NICOLA STURGEON today appointed her own Brexit minister as she battles to keep Scotland in the EU. The First Minister has handed her SNP ally Michael Russell the job of haggling with Westminster as the UK exits the EU following the historic Leave vote on June 23. The MSP and former Scottish education secretary has previously vowed to retain Scotland’s EU membership “no matter how and no matter what it takes” in defiance of Brexit. Despite the majority of the UK public voting to quit the EU, the Scottish Government has agitated to stay in the bloc. Ms Sturgeon has insisted it is her “duty” to keep Scotland tied to Brussels after 62 per cent of her countrymen voted Remain.
JEREMY CORBYN has attacked Nicola Sturgeon over her ‘Tory’ policies as he ruled out a Labour-SNP coalition. The Labour leader dismissed recent suggestions from one of his MPs the party could team up with Scottish nationalists in the House of Commons after the next general election. In an article for the Daily Record, Mr Corbyn insisted Labour are “not looking for an alliance with the SNP”. Delivering a withering verdict on Ms Sturgeon’s record as First Minister in the Scottish Parliament, the left-winger blasted the “failed” SNP-led Scottish Government. Mr Corbyn accused the SNP of blindly following the policies of the Conservative Government in Westminster and claimed Ms Sturgeon’s party would not be “radical” enough to be relied upon by Labour. He wrote: “Let me make it clear – I will welcome support for all or any of our policies from any other political groups or parties. I’ve always been willing to work with others where I can because that’s how change happens. “But I’m well aware that Labour and the SNP come from different traditions and have different goals.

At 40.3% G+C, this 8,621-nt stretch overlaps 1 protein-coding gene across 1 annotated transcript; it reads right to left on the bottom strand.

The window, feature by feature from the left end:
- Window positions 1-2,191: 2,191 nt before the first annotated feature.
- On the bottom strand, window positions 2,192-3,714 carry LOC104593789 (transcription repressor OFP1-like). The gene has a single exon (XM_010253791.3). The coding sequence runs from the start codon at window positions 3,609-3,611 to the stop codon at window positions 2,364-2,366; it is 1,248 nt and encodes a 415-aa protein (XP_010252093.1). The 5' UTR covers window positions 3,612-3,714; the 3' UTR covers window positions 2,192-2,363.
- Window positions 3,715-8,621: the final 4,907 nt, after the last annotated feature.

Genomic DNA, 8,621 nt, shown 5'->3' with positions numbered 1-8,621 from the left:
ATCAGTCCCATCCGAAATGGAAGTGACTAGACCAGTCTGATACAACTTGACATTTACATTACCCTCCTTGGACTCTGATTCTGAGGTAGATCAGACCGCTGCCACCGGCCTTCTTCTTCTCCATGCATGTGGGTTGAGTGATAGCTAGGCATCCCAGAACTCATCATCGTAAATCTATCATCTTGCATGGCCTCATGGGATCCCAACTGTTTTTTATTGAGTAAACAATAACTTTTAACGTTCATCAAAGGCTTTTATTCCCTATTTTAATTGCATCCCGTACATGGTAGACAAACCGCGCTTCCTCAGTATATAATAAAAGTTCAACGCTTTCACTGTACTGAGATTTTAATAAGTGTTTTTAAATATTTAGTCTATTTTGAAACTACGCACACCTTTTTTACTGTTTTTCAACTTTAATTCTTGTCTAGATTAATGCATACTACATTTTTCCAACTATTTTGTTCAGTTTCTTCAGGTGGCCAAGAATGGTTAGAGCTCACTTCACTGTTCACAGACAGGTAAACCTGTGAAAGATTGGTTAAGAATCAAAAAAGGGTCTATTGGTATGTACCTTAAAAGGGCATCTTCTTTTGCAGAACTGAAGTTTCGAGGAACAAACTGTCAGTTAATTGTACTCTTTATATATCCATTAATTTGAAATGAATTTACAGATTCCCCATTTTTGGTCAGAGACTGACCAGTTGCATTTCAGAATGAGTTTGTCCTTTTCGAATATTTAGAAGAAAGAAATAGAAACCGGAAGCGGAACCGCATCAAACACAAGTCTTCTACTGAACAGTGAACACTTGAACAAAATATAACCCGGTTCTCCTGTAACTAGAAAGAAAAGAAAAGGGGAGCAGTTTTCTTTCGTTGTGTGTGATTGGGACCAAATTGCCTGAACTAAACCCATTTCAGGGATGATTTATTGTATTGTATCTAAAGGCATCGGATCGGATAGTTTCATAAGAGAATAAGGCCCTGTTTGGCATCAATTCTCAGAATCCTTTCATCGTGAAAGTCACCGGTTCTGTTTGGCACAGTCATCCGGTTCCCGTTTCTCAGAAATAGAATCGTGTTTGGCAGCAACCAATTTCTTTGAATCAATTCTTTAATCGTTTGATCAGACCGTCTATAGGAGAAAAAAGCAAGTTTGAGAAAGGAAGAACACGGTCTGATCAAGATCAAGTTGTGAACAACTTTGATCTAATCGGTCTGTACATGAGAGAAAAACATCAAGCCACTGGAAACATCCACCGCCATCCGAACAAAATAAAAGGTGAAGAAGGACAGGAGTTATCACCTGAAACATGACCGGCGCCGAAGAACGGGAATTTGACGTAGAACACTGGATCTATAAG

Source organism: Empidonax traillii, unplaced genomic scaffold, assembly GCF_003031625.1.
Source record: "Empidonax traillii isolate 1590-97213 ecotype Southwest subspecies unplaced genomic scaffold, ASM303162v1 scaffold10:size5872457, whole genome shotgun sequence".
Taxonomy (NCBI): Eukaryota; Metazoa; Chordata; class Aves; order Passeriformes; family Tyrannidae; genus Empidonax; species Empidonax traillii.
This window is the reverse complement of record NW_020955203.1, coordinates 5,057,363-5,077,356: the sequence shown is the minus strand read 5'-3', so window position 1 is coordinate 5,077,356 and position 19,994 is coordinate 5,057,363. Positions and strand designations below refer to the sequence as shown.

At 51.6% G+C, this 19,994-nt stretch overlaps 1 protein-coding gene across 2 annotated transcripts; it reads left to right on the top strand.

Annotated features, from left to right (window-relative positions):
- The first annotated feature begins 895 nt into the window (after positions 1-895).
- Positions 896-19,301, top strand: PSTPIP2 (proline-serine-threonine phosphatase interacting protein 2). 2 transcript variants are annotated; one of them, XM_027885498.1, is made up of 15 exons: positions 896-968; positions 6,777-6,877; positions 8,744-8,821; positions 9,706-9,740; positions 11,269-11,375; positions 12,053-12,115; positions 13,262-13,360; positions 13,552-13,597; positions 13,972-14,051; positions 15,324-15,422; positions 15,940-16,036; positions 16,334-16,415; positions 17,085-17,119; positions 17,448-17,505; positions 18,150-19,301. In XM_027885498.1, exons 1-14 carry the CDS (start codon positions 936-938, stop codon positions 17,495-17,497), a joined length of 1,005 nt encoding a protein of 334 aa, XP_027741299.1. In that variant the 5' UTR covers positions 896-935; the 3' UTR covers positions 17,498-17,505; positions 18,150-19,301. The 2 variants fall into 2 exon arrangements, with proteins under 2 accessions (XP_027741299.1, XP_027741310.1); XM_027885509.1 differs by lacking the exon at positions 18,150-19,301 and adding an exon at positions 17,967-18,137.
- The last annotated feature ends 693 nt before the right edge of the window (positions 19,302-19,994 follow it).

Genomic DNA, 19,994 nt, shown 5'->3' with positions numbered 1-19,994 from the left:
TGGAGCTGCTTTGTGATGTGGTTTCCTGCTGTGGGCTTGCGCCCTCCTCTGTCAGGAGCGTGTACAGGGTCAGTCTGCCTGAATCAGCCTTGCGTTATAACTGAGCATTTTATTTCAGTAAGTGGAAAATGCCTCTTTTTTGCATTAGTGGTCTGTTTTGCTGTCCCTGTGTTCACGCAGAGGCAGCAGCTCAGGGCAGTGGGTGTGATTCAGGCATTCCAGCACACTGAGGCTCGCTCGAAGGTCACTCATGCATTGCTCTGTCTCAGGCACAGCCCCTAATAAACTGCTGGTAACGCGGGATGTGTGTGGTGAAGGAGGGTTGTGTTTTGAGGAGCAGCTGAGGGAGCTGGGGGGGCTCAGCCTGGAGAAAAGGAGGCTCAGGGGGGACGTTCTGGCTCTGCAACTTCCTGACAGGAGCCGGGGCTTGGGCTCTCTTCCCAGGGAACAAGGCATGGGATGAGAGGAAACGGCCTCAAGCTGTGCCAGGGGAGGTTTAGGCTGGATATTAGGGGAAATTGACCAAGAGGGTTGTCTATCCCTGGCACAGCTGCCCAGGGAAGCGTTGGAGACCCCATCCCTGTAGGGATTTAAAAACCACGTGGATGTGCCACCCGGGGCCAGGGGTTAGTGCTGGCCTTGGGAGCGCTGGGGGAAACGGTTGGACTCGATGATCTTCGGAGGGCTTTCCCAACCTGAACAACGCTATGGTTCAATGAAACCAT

A FEARED assassination attempt on German Chancellor Angela Merkel has been foiled in Prague. Cops pointed guns at a man in a black 4×4 Mercedes who was attempting to join the German Chancellor’s motorcade during her visit to the capital of the Czech Republic. She was making her way from the airport, when the suspicious vehicle being driven by an armed man pulled up. Police spokesman Josef Bocan said: “He is suspected of attempting to cause a crime – specifically an attempt to use violence against an official.” There are fears the incident may have been the lead-up to an assassination attempt or a kidnap plot. Merkel was in Prague to meet with Prime Minister Bohuslav Sobotka. Detectives are currently investigating the motive for the attack. Mr Bocan said: “Thanks to the professional actions of officers, Angela Merkel’s life was not in danger.”
TICKET office clerks on Britain’s worst performing railway will shut up shop next month in a strike against job cuts. Rail union RMT says Govia Thameslink Railway, which operates Thameslink and Great Northern services as well as the notorious Southern, wants to close or reduce the hours of ticket desks at 83 stations. They will now stage a 24-hour strike on Wednesday September 7. RMT general secretary Mick Cash said: “Our members have made it clear that they will not stand by while this basket-case franchise unleashes yet another attack on jobs and services in the drive for profits and that is why we have no option but to take strike action. “These cuts plans fly in the face of the response from the thousands of passengers who objected to the closure of ticket offices and the destaffing of stations.”